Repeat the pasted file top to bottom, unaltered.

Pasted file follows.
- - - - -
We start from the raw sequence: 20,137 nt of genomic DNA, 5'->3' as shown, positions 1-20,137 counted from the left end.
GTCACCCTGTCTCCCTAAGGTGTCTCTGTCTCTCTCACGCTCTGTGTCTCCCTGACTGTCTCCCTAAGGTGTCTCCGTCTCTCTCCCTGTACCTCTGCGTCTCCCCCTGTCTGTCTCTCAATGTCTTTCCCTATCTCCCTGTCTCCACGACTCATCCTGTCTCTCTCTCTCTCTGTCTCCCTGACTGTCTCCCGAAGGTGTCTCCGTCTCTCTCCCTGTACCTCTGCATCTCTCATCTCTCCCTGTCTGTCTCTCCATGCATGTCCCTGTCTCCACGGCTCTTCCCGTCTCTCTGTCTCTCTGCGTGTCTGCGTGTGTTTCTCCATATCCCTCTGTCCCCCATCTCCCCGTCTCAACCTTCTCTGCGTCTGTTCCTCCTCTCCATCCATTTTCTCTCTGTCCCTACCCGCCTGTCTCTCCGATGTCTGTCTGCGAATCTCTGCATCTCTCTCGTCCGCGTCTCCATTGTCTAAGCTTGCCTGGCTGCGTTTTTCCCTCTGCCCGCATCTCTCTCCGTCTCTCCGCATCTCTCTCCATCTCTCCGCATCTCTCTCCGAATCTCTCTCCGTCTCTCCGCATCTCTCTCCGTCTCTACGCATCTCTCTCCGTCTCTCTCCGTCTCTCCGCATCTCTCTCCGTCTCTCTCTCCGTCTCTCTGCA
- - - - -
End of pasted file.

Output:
We start from the raw sequence: 20,137 nt of genomic DNA, 5'->3' as shown, positions 1-20,137 counted from the left end.
GTCACCCTGTCTCCCTAAGGTGTCTCTGTCTCTCTCACGCTCTGTGTCTCCCTGACTGTCTCCCTAAGGTGTCTCCGTCTCTCTCCCTGTACCTCTGCGTCTCCCCCTGTCTGTCTCTCAATGTCTTTCCCTATCTCCCTGTCTCCACGACTCATCCTGTCTCTCTCTCTCTCTGTCTCCCTGACTGTCTCCCGAAGGTGTCTCCGTCTCTCTCCCTGTACCTCTGCATCTCTCATCTCTCCCTGTCTGTCTCTCCATGCATGTCCCTGTCTCCACGGCTCTTCCCGTCTCTCTGTCTCTCTGCGTGTCTGCGTGTGTTTCTCCATATCCCTCTGTCCCCCATCTCCCCGTCTCAACCTTCTCTGCGTCTGTTCCTCCTCTCCATCCATTTTCTCTCTGTCCCTACCCGCCTGTCTCTCCGATGTCTGTCTGCGAATCTCTGCATCTCTCTCGTCCGCGTCTCCATTGTCTAAGCTTGCCTGGCTGCGTTTTTCCCTCTGCCCGCATCTCTCTCCGTCTCTCCGCATCTCTCTCCATCTCTCCGCATCTCTCTCCGAATCTCTCTCCGTCTCTCCGCATCTCTCTCCGTCTCTACGCATCTCTCTCCGTCTCTCTCCGTCTCTCCGCATCTCTCTCCGTCTCTCTCTCCGTCTCTCTGCA